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Cyclones’ Mike Rose reaping rewards of hard offseason work

October 27, 2020 GMT
File-This Oct. 24, 2020, file photo shows Oklahoma State lineman Logan Carter (87) grabbing the jersey of Iowa State linebacker Mike Rose (23) while Oklahoma State running back Chuba Hubbard (30) attempts to sneak by during an NCAA college football game in Stillwater, Okla. Rose, like everybody else in college football, had no idea last spring if there would be a season. Iowa State's junior linebacker wanted to be ready just in case, so day in and day out for three months he went to his high school in the Cleveland suburb of Brecksville, Ohio, to do workouts prescribed by the Cyclones' new strength staff. (AP Photo/Brody Schmidt, File)
File-This Oct. 24, 2020, file photo shows Oklahoma State lineman Logan Carter (87) grabbing the jersey of Iowa State linebacker Mike Rose (23) while Oklahoma State running back Chuba Hubbard (30) attempts to sneak by during an NCAA college football game in Stillwater, Okla. Rose, like everybody else in college football, had no idea last spring if there would be a season. Iowa State's junior linebacker wanted to be ready just in case, so day in and day out for three months he went to his high school in the Cleveland suburb of Brecksville, Ohio, to do workouts prescribed by the Cyclones' new strength staff. (AP Photo/Brody Schmidt, File)

Mike Rose, like everybody else in college football, had no idea last spring if there would be a season.

Iowa State’s junior linebacker wanted to be ready just in case, so day in and day out for three months he went to his high school in the Cleveland suburb of Brecksville, Ohio, to do workouts prescribed by the Cyclones’ new strength staff.

“I looked at it as an opportunity to get better when some people would get a little complacent being at home,” Rose said. “That’s really what fueled me, to do just as much or even more as a normal offseason.”

Rose is reaping the rewards of his work as the 23rd-ranked Cyclones (3-2, 3-1 Big 12) head into a game at Kansas (0-5, 0-4) on Saturday.

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He’s led the Cyclones in tackles three times this season and is tied for second in the Big 12 with 40. He is tied for the conference lead with two interceptions.

“I don’t know if it’s a surprise to me at all that Michael is having a phenomenal junior season because the work ethic and the commitment he showed in the dark,” coach Matt Campbell said. “When a lot of people weren’t watching or weren’t thinking they were going to play football, he was preparing to be his best. I think everybody is getting that right now.”

Rose has started all 31 games since he’s arrived at Iowa State as a three-star recruit who initially verbally committed to Ball State. He played his first season in Ames at middle linebacker and moved to the strongside last year.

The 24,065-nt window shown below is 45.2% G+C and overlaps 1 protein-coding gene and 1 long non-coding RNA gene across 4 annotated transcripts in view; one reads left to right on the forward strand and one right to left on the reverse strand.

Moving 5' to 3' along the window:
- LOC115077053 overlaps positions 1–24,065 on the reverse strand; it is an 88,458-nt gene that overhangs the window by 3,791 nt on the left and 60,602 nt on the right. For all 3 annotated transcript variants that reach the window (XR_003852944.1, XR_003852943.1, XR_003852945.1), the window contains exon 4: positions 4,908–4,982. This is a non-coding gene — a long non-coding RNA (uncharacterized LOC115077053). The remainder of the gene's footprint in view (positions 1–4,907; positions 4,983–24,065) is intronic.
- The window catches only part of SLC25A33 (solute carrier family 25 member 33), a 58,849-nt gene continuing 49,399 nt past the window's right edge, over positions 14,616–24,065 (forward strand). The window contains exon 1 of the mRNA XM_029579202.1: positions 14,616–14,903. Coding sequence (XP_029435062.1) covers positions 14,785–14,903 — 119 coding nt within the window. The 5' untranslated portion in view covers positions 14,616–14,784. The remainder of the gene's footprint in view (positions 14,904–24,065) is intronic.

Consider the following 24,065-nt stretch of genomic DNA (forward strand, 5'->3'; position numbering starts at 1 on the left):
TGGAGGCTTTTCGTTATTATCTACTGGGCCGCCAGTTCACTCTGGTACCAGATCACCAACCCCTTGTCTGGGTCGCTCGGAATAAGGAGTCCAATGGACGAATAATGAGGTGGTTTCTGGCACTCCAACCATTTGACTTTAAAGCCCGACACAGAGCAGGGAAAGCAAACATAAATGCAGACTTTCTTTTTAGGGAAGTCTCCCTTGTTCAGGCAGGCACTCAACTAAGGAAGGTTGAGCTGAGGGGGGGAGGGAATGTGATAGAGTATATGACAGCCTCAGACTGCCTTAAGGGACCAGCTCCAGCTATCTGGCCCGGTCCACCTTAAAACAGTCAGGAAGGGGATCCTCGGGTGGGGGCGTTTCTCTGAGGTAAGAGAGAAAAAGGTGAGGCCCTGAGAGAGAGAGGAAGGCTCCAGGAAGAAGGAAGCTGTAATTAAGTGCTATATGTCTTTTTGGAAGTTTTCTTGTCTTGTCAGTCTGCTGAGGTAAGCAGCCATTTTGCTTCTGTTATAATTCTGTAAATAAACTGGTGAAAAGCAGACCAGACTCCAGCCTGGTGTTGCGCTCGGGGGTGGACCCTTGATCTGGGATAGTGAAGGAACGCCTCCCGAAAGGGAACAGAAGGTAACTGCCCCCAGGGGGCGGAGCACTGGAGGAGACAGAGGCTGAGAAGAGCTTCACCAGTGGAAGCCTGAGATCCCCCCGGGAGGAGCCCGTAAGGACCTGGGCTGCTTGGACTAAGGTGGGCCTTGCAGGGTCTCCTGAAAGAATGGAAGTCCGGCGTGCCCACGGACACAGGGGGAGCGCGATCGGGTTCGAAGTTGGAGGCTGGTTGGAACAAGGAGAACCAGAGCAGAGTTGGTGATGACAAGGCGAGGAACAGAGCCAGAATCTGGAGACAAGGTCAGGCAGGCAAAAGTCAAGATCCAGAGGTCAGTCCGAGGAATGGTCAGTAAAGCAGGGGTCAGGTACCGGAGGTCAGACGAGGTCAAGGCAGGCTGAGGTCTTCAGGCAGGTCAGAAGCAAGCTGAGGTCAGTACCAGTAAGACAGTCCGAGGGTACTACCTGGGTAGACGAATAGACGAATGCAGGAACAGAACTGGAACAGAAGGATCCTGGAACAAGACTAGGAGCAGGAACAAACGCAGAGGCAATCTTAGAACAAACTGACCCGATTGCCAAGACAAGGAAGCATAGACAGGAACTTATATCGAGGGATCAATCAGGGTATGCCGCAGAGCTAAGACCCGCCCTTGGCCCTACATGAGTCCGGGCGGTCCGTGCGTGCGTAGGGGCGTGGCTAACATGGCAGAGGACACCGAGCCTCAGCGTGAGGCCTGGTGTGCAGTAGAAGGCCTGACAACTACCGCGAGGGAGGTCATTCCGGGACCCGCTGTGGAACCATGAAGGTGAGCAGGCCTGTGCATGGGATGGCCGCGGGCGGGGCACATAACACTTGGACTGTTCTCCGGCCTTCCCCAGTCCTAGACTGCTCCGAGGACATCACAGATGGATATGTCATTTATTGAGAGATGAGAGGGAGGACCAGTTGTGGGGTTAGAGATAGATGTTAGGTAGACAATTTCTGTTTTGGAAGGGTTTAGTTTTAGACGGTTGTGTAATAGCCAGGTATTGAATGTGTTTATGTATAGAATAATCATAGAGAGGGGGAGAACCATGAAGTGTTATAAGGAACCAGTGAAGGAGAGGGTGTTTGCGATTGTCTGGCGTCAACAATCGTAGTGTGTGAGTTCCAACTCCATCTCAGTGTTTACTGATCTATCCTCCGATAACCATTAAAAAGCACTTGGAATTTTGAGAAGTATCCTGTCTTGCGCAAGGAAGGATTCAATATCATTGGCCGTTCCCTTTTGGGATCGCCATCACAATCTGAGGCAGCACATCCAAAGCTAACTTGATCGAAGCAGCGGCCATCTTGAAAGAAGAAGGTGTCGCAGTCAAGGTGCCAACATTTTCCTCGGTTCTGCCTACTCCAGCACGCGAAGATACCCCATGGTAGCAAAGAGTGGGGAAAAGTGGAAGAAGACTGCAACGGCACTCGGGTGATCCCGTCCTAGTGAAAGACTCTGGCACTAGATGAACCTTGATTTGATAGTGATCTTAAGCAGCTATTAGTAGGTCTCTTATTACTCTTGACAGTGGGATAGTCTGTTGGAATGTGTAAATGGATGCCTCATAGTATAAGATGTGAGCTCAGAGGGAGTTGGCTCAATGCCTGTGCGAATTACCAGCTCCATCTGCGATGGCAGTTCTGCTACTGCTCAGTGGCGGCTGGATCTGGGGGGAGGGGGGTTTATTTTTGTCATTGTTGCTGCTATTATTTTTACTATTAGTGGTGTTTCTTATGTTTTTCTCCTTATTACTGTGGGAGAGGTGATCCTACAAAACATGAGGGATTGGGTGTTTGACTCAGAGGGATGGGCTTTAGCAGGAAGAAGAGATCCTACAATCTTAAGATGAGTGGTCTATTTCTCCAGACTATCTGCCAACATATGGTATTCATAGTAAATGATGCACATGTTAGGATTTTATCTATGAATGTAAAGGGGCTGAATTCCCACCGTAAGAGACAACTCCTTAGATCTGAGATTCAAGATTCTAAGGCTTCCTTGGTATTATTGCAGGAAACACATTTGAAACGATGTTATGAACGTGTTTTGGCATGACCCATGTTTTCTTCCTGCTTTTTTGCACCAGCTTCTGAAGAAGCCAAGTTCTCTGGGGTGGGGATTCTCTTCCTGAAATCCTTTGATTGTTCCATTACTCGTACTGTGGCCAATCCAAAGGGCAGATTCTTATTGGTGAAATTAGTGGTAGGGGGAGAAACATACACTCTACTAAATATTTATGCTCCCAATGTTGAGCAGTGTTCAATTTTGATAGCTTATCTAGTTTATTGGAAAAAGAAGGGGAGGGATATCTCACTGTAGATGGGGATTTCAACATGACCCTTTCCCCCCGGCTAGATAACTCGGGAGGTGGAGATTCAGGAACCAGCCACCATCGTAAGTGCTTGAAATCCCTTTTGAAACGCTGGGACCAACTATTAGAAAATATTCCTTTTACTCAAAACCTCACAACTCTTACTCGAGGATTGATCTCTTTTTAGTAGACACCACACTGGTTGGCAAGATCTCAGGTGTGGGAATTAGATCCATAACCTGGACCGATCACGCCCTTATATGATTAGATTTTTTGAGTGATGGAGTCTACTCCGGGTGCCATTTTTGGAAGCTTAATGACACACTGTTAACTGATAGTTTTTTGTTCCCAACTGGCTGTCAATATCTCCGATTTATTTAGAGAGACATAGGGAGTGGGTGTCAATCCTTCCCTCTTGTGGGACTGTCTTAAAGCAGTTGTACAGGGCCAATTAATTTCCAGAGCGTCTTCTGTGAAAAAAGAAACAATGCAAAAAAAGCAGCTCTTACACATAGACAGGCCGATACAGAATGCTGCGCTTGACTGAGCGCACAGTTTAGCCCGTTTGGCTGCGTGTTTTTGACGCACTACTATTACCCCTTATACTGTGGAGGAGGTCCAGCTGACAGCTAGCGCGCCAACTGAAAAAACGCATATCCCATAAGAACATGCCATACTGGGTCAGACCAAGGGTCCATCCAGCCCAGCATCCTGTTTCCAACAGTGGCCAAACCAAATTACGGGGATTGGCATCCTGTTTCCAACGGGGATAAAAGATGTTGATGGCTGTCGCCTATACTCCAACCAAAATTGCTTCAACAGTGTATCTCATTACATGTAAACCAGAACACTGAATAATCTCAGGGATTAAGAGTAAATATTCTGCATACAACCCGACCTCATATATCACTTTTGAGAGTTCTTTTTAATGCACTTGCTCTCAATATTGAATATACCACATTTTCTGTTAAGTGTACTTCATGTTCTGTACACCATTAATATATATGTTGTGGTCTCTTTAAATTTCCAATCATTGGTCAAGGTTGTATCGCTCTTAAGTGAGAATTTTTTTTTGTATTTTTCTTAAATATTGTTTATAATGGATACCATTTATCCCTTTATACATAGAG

The position change was a big adjustment.

“Freshman year I was an 18-year-old just really running around out there,” he said, “and then last year getting moved to SAM was different. My first two years I felt like it was all going a million miles per hour. This is really the first time in my career it’s really slowed down for me, being in the SAM position for a second year in a row.”

The 6-foot-4, 245-pound Rose has proved to be light on his feet, with both his interceptions coming on tipped balls.

Against TCU, with Iowa State protecting a two-point lead late in the game, Rose dived to snare the ball before it hit the ground after deflecting off the leg of receiver Taye Barber. The Cyclones went on to score a crucial touchdown in a 37-34 win.

Last week at Oklahoma State, safety Greg Eisworth redirected a pass, and Rose caught it in stride along the sideline. That play led to the Cyclones’ first touchdown in a 24-21 loss.

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When a reporter suggested Rose has soft hands, the linebacker broke out laughing. “I wouldn’t say I’ve always had soft hands,” he said. “I would credit it to running to the ball and not giving up on a play.”

Eisworth, a fifth-year senior, said Rose flashed potential as a freshman who was playing mostly on instinct.

“He’s one of those guys you ask to do something, he’ll figure out how to do it eventually, and that’s what you’re starting to see with him at the SAM linebacker position,” Eisworth said. “He’s figuring it out.”

Rose and his teammates did not have the benefit of spring practice, which was canceled because of the coronavirus pandemic. In fact, the players were sent home in mid-March and didn’t return until June.

“I was fortunate enough to have a place to work out and do what I needed to do,” Rose said. “I feel what I did in the offseason right now has given me a lot of confidence as a player this year.”

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